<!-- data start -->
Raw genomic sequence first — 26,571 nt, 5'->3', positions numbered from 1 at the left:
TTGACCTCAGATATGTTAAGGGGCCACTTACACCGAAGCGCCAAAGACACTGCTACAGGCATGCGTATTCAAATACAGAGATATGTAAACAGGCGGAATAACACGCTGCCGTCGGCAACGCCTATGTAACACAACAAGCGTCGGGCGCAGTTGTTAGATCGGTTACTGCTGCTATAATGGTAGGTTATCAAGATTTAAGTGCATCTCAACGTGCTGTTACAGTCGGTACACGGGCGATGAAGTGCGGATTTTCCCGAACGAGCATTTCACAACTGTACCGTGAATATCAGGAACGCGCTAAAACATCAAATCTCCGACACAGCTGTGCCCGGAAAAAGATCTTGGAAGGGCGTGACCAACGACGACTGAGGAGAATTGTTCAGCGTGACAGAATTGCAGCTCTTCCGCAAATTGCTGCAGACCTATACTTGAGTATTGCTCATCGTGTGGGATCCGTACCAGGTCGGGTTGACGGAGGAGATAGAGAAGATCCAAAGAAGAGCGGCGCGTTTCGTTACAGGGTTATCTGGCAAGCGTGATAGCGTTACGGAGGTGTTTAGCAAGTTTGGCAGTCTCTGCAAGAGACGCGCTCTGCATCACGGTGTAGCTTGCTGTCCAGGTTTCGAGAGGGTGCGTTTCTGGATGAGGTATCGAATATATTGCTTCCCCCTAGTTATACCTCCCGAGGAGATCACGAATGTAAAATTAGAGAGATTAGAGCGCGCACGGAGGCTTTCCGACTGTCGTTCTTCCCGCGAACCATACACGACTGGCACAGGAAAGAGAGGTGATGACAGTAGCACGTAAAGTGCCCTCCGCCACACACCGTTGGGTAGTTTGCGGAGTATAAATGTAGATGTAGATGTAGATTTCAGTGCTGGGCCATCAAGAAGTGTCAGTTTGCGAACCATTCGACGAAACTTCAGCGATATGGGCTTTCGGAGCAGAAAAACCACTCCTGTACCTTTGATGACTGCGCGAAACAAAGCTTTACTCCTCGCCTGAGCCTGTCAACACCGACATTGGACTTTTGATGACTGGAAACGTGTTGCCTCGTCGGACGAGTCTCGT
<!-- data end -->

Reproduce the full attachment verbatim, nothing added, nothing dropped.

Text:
Raw genomic sequence first — 26,571 nt, 5'->3', positions numbered from 1 at the left:
TTGACCTCAGATATGTTAAGGGGCCACTTACACCGAAGCGCCAAAGACACTGCTACAGGCATGCGTATTCAAATACAGAGATATGTAAACAGGCGGAATAACACGCTGCCGTCGGCAACGCCTATGTAACACAACAAGCGTCGGGCGCAGTTGTTAGATCGGTTACTGCTGCTATAATGGTAGGTTATCAAGATTTAAGTGCATCTCAACGTGCTGTTACAGTCGGTACACGGGCGATGAAGTGCGGATTTTCCCGAACGAGCATTTCACAACTGTACCGTGAATATCAGGAACGCGCTAAAACATCAAATCTCCGACACAGCTGTGCCCGGAAAAAGATCTTGGAAGGGCGTGACCAACGACGACTGAGGAGAATTGTTCAGCGTGACAGAATTGCAGCTCTTCCGCAAATTGCTGCAGACCTATACTTGAGTATTGCTCATCGTGTGGGATCCGTACCAGGTCGGGTTGACGGAGGAGATAGAGAAGATCCAAAGAAGAGCGGCGCGTTTCGTTACAGGGTTATCTGGCAAGCGTGATAGCGTTACGGAGGTGTTTAGCAAGTTTGGCAGTCTCTGCAAGAGACGCGCTCTGCATCACGGTGTAGCTTGCTGTCCAGGTTTCGAGAGGGTGCGTTTCTGGATGAGGTATCGAATATATTGCTTCCCCCTAGTTATACCTCCCGAGGAGATCACGAATGTAAAATTAGAGAGATTAGAGCGCGCACGGAGGCTTTCCGACTGTCGTTCTTCCCGCGAACCATACACGACTGGCACAGGAAAGAGAGGTGATGACAGTAGCACGTAAAGTGCCCTCCGCCACACACCGTTGGGTAGTTTGCGGAGTATAAATGTAGATGTAGATGTAGATTTCAGTGCTGGGCCATCAAGAAGTGTCAGTTTGCGAACCATTCGACGAAACTTCAGCGATATGGGCTTTCGGAGCAGAAAAACCACTCCTGTACCTTTGATGACTGCGCGAAACAAAGCTTTACTCCTCGCCTGAGCCTGTCAACACCGACATTGGACTTTTGATGACTGGAAACGTGTTGCCTCGTCGGACGAGTCTCGT